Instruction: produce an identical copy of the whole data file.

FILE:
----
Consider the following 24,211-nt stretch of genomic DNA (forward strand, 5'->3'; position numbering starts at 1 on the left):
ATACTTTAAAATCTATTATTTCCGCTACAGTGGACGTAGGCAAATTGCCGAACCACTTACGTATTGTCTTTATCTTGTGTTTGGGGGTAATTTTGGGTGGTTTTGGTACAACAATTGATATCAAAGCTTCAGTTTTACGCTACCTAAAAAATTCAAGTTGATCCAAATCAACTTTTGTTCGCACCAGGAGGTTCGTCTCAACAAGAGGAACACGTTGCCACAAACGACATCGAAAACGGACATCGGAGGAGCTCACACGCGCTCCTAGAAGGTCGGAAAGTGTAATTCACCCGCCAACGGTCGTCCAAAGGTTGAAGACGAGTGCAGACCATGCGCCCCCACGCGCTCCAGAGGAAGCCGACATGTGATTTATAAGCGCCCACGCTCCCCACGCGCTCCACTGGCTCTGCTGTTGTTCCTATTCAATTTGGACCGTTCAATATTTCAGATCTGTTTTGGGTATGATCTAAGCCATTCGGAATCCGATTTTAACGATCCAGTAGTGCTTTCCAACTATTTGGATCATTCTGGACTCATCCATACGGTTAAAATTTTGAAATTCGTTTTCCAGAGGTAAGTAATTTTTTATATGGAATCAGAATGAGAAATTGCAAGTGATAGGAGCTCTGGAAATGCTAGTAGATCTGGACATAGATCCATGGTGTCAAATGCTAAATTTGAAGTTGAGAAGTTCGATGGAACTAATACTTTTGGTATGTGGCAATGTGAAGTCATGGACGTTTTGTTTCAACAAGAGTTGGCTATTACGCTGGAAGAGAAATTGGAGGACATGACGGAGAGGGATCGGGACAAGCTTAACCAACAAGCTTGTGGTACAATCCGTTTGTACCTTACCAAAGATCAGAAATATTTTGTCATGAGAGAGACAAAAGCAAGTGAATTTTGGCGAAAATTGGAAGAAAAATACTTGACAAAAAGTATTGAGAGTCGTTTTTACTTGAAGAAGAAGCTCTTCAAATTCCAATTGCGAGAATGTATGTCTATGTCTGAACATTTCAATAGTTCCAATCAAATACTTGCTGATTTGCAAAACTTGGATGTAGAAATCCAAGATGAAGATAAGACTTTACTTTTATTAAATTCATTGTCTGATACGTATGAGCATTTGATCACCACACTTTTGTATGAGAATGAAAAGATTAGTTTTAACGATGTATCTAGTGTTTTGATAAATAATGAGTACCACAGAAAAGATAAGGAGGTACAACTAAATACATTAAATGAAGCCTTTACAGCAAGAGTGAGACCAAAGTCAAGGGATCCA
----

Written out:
Consider the following 24,211-nt stretch of genomic DNA (forward strand, 5'->3'; position numbering starts at 1 on the left):
ATACTTTAAAATCTATTATTTCCGCTACAGTGGACGTAGGCAAATTGCCGAACCACTTACGTATTGTCTTTATCTTGTGTTTGGGGGTAATTTTGGGTGGTTTTGGTACAACAATTGATATCAAAGCTTCAGTTTTACGCTACCTAAAAAATTCAAGTTGATCCAAATCAACTTTTGTTCGCACCAGGAGGTTCGTCTCAACAAGAGGAACACGTTGCCACAAACGACATCGAAAACGGACATCGGAGGAGCTCACACGCGCTCCTAGAAGGTCGGAAAGTGTAATTCACCCGCCAACGGTCGTCCAAAGGTTGAAGACGAGTGCAGACCATGCGCCCCCACGCGCTCCAGAGGAAGCCGACATGTGATTTATAAGCGCCCACGCTCCCCACGCGCTCCACTGGCTCTGCTGTTGTTCCTATTCAATTTGGACCGTTCAATATTTCAGATCTGTTTTGGGTATGATCTAAGCCATTCGGAATCCGATTTTAACGATCCAGTAGTGCTTTCCAACTATTTGGATCATTCTGGACTCATCCATACGGTTAAAATTTTGAAATTCGTTTTCCAGAGGTAAGTAATTTTTTATATGGAATCAGAATGAGAAATTGCAAGTGATAGGAGCTCTGGAAATGCTAGTAGATCTGGACATAGATCCATGGTGTCAAATGCTAAATTTGAAGTTGAGAAGTTCGATGGAACTAATACTTTTGGTATGTGGCAATGTGAAGTCATGGACGTTTTGTTTCAACAAGAGTTGGCTATTACGCTGGAAGAGAAATTGGAGGACATGACGGAGAGGGATCGGGACAAGCTTAACCAACAAGCTTGTGGTACAATCCGTTTGTACCTTACCAAAGATCAGAAATATTTTGTCATGAGAGAGACAAAAGCAAGTGAATTTTGGCGAAAATTGGAAGAAAAATACTTGACAAAAAGTATTGAGAGTCGTTTTTACTTGAAGAAGAAGCTCTTCAAATTCCAATTGCGAGAATGTATGTCTATGTCTGAACATTTCAATAGTTCCAATCAAATACTTGCTGATTTGCAAAACTTGGATGTAGAAATCCAAGATGAAGATAAGACTTTACTTTTATTAAATTCATTGTCTGATACGTATGAGCATTTGATCACCACACTTTTGTATGAGAATGAAAAGATTAGTTTTAACGATGTATCTAGTGTTTTGATAAATAATGAGTACCACAGAAAAGATAAGGAGGTACAACTAAATACATTAAATGAAGCCTTTACAGCAAGAGTGAGACCAAAGTCAAGGGATCCA